Ugandan media practitioners are embroiled in an ethical debate over a
move by their association to request a cash donation from President
Yoweri Museveni, writes Dennis Itumbi for

At a World Press Freedom Day dinner addressed by Museveni, Uganda Journalist Association (UJA) chairman Joshua Kyalimpa reminded him that he had failed to honour a previous pledge of Uganda Shillings 100M to aid the group's operations and programmes. Museveni made the donation, raising the amount by 50m.

The reminder came in the course of Kyalimpa’s speech chairman outlining the troubles facing journalists in the country such as the 'exodus' of trained reporters to more lucrative sectors, the emergence of quacks, commercialization of journalism at the expense of content and programming, as well as laws that stifle media freedom.
Museveni, who has in the past closed media houses and prosecuted critical journalists, told guests that he was committed to press freedom and challenged the media to report the truth. He dismissed the notion that Uganda has laws that constrain journalism.

"I do not see how the law on sedition infringes on journalists’ freedom of expression, it is technically impossible to be charged with sedition if you are telling the truth," he said.

It was however, UJA's request for money that caused an uproar in newsrooms. The Monitor Publications' managing editor, Daniel Kalinaki opposed the handout:  "If we journalists have to go hat-in-hand to the President  for money, then I am afraid we have a problem. I encourage the association to find more independent sources of finance, to ensure there is always some kind of distance with the President," Kalinaki argued in a statement.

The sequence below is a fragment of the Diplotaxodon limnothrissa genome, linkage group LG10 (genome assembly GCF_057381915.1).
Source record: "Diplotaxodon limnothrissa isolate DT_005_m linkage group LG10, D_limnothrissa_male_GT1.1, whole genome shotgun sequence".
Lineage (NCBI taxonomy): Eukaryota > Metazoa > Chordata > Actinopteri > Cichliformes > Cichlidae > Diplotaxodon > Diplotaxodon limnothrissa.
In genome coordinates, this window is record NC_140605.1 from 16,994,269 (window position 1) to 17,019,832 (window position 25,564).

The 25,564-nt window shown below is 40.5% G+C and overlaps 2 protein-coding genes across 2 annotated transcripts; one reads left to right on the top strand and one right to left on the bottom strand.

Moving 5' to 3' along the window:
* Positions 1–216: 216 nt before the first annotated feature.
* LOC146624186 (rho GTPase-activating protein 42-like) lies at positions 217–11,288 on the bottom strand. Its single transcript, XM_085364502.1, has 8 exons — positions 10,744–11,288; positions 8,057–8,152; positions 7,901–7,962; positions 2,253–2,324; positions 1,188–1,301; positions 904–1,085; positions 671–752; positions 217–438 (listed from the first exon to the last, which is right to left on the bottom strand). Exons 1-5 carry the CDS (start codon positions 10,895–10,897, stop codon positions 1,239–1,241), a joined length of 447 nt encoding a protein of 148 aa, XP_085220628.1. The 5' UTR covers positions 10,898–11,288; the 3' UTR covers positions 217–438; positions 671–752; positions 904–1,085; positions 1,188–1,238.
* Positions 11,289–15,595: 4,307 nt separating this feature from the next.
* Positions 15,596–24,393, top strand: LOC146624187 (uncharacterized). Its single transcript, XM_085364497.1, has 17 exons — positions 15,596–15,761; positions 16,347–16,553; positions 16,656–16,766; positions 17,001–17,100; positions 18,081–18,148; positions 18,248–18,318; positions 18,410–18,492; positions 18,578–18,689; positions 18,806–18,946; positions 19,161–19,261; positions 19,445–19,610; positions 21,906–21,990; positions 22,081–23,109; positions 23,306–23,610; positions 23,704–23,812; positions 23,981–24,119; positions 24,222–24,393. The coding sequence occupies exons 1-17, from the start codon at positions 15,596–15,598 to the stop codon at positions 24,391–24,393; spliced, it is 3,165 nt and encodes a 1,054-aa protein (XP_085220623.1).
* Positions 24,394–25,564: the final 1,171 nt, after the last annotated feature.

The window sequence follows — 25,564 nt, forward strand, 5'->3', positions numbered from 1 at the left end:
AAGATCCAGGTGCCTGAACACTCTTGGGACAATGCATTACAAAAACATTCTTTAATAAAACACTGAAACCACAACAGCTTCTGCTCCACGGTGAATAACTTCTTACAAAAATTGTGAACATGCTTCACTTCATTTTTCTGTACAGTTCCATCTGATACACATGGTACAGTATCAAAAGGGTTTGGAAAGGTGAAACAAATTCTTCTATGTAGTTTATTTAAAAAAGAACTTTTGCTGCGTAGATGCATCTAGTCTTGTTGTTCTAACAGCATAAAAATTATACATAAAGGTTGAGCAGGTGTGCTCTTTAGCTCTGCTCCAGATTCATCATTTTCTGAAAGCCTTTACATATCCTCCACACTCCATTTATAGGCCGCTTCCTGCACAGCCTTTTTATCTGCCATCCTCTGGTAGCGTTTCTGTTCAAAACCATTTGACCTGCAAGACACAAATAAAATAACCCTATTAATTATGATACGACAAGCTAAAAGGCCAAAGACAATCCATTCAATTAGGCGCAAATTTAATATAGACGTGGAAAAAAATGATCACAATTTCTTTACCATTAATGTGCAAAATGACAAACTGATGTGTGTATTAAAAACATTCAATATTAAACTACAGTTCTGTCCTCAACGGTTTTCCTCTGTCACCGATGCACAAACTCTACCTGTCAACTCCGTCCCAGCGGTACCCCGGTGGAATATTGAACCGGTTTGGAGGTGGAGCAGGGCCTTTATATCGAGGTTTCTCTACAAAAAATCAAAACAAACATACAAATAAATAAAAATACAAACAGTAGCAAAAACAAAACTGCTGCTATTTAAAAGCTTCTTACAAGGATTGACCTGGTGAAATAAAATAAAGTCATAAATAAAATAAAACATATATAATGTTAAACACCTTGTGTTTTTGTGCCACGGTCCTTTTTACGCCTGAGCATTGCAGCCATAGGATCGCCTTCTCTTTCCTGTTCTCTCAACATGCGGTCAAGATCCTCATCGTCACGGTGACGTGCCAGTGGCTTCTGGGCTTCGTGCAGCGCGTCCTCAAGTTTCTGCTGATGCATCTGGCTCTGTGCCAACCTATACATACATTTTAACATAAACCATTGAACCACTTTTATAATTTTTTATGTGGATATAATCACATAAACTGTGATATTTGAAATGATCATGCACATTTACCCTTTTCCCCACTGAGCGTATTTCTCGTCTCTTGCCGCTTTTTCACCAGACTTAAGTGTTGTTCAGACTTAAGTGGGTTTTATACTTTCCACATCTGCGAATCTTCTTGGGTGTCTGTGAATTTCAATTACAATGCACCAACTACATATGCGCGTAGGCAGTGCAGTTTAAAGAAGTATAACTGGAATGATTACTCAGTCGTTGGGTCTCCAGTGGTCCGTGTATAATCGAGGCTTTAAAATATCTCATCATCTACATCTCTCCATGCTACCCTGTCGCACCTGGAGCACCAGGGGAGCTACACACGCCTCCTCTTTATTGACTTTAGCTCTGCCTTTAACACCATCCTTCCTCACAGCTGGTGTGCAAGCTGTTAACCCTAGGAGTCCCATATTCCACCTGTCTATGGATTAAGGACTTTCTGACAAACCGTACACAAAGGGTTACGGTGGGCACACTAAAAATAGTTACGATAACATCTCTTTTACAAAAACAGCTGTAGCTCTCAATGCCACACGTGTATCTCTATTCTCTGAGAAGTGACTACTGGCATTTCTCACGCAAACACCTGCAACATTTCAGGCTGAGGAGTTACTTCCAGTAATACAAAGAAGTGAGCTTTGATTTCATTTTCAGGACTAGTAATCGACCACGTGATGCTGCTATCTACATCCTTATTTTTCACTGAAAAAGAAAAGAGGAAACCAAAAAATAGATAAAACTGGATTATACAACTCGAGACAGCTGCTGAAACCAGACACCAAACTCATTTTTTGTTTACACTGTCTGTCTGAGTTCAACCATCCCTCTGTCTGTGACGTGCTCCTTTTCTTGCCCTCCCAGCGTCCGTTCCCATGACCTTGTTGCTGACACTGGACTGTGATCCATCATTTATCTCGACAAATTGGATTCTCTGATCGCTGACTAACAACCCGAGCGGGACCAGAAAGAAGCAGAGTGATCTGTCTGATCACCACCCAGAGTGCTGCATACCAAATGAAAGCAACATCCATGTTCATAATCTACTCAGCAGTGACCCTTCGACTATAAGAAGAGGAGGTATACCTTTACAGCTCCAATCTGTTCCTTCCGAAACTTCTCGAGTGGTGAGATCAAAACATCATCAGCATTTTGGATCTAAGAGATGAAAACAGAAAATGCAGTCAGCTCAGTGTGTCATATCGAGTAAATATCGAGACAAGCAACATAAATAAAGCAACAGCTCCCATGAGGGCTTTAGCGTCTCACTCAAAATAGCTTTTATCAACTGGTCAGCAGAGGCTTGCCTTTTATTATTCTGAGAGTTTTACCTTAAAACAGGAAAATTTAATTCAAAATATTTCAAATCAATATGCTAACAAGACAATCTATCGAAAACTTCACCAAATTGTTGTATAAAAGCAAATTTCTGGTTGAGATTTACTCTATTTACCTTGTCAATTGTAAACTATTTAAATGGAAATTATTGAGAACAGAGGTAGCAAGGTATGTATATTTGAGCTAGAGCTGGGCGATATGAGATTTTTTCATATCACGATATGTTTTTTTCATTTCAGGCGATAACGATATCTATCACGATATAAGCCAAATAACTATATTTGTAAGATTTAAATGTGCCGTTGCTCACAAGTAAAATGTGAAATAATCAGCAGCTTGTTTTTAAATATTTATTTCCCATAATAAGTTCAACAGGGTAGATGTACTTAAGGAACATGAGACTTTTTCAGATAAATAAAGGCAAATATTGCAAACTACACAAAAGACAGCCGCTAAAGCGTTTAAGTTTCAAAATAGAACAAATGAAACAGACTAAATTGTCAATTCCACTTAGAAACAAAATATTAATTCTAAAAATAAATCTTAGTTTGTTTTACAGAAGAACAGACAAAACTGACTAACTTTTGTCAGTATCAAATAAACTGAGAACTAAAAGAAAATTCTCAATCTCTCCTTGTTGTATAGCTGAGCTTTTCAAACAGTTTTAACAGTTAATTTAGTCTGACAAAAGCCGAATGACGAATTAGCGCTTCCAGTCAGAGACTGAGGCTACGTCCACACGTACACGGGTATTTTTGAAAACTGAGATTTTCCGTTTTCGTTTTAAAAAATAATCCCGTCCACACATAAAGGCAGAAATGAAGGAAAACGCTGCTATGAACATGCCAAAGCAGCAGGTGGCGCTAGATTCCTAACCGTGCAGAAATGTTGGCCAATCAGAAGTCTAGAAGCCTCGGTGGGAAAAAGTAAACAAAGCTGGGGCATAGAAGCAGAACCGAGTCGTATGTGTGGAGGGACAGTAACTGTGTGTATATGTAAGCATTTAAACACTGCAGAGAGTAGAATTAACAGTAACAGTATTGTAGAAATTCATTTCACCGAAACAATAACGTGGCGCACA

New Vision's Editor in chief, Els De Temmerman, chose to stay clear of the ethical dimension of the debate only saying, " we continue having trouble accessing information and one hopes that will be solved, on the issue of the money there is a debate and I will offer my opinion in due course."
Museveni has however defended the offer and said he was only honouring a request by journalists.

"it is sacrilegious in African culture to reject an offer and if the journalists reject the money from the government, then they must reject funding from any foreign groups or governments," said the President.

Ibrahim Ssemujju Nganda, a journalist with the Observer and a former chair of the association, argued, "We cannot agree with the President, to an extent of receiving cash from him, yet we know that press freedom is a long way to come, already a phone tapping law is before parliament and soon we will not have sources giving us information, which journalist survives with those kind of laws?"

"In Uganda , let’s face it, the democratic situation is not improving as we head to the 2011 elections and so we do not expect press freedom to improve," observed Ssemuju who has been charged with sedition and promoting sectarianism.

"Receiving cash from the state is going to bed with the people you are supposed to be putting on the microscope and eroding the principle of the Fourth Estate that demands an eye bird's view on the issues of state and government, besides the president did not tell the truth on the laws, some bad laws still exist like criminal defamation, sedition, and they have grabbed a few victims in the past we must note with authority," Wnayama Wangah a journalism lecturer at Uganda University, Mukono observed when contacted for comment.